“We’re going to try and raise over a billion dollars which is what’s going to be necessary,” Donald Trump said last month. If campaign fundraising was like income, Trump would be boasting that he has already raised well over a billion dollars. But since presidential campaigns are legally compelled to register their fundraising totals with the Federal Election Commission, Trump’s campaign turns out to have raised just $3.1 million last month. He is on pace to outraise Jill Stein, but is also way, way, way behind Hillary Clinton. This morning on Fox News, Trump said, “I’m not looking to spend a billion dollars.” Perhaps this bodes ill for Trump’s promises to use his business genius to make the country so very rich again.
The good news for Trump is that at least his personal business interests seem to be doing well. This is because they are selling hundreds of thousands of dollars of goods and services to the Donald J. Trump presidential campaign:
Campaigns can supplement their fundraising by having allied super-pacs spend money on their behalf, as long as the spending isn’t legally proven to be coordinated with the campaign. But this is not much comfort for Trump at the moment, as the Great America PAC currently has a net negative $15,000:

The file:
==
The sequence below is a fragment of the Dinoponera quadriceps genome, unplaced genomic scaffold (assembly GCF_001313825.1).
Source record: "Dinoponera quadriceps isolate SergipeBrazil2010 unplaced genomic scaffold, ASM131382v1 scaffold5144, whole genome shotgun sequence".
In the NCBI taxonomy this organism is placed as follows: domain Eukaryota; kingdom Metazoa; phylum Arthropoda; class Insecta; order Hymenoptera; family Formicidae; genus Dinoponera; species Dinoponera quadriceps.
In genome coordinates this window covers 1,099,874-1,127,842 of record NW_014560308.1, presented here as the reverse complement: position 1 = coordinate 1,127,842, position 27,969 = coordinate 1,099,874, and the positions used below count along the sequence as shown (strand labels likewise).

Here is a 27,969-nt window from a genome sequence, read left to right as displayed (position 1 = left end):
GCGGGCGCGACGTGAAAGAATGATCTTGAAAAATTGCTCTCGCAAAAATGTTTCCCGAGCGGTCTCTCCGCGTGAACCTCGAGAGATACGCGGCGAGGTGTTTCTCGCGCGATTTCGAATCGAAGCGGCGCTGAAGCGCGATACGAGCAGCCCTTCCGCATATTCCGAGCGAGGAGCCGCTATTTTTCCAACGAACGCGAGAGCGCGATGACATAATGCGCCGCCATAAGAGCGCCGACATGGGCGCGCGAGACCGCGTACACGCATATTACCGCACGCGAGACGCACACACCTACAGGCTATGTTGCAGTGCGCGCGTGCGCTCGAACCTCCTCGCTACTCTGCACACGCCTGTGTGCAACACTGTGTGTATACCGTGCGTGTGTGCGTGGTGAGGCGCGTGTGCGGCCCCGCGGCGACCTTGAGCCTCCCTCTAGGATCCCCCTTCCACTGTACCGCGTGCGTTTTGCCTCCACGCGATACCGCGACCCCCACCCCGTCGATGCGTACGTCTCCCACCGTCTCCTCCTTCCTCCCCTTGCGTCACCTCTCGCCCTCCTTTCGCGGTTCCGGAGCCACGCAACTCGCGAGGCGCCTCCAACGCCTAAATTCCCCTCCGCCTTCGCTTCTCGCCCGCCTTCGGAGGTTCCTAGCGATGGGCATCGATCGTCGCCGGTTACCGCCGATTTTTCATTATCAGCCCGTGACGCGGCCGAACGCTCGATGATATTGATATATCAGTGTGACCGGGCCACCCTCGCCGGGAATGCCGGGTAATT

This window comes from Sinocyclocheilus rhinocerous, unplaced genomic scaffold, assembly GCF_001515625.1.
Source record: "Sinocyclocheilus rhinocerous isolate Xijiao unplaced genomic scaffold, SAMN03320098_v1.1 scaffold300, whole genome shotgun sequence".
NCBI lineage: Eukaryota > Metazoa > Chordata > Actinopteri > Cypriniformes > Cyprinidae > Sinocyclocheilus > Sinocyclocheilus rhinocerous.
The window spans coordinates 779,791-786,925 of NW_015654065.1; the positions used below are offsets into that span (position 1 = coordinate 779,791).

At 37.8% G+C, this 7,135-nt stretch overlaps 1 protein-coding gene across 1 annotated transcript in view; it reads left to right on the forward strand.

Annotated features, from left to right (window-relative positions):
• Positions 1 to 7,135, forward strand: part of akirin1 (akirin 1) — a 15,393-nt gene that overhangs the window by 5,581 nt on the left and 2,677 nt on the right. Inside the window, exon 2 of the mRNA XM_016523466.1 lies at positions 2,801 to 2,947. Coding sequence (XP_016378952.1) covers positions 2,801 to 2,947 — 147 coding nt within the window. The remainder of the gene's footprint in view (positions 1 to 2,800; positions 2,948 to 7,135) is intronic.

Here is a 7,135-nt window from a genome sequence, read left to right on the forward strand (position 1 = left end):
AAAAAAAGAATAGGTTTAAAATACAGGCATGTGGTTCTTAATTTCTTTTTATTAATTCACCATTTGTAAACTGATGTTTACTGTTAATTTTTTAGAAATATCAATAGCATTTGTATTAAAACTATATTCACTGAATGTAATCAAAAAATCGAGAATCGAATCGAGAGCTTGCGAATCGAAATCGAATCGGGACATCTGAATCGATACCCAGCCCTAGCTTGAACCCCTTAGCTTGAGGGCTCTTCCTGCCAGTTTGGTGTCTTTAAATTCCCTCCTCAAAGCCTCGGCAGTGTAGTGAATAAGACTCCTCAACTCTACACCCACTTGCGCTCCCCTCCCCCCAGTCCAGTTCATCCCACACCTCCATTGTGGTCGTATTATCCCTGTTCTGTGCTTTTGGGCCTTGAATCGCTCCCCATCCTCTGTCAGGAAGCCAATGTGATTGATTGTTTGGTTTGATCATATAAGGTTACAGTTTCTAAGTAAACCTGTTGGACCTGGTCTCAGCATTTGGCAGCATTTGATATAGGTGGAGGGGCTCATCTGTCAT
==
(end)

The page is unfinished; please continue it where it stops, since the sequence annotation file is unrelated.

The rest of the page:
Trump’s strategy has always revolved around attracting attention from the news media, which gives him free publicity and allowed him to overcome better-financed rivals in the primary. But as Trump himself points out, the free media he’s attracting is overwhelmingly negative. (Trump on the Today show this morning: “With the horrible few weeks I had from the press, the press is treating me unbelievably unfairly.”) This was a totally predictable outcome. Trump’s game was to command media attention by constantly spewing outrageous comments, which endeared him to the Republican base but have repelled the general electorate.
Trump is also counting on reviving old Hillary Clinton scandals, real and imagined, to seize the campaign narrative. So far he’s doing a bad job of this:
The “new book” is probably a reference to the latest work by right-wing scandal-mongering fantasist Ed Klein, a Trump ally whose book Trump is probably not intending to call “a mess.”
The disclosure that Trump’s campaign is laughably impoverished comes atop yet another shake-up, which saw him fire his campaign manager. NBC News reports, “Trump did not fire Lewandowski face-to-face, a source said, instead delegating the task and then speaking to him on the phone later.” So Trump doesn’t even call people into his office and say, “You’re fired!” Everything about his image is a lie.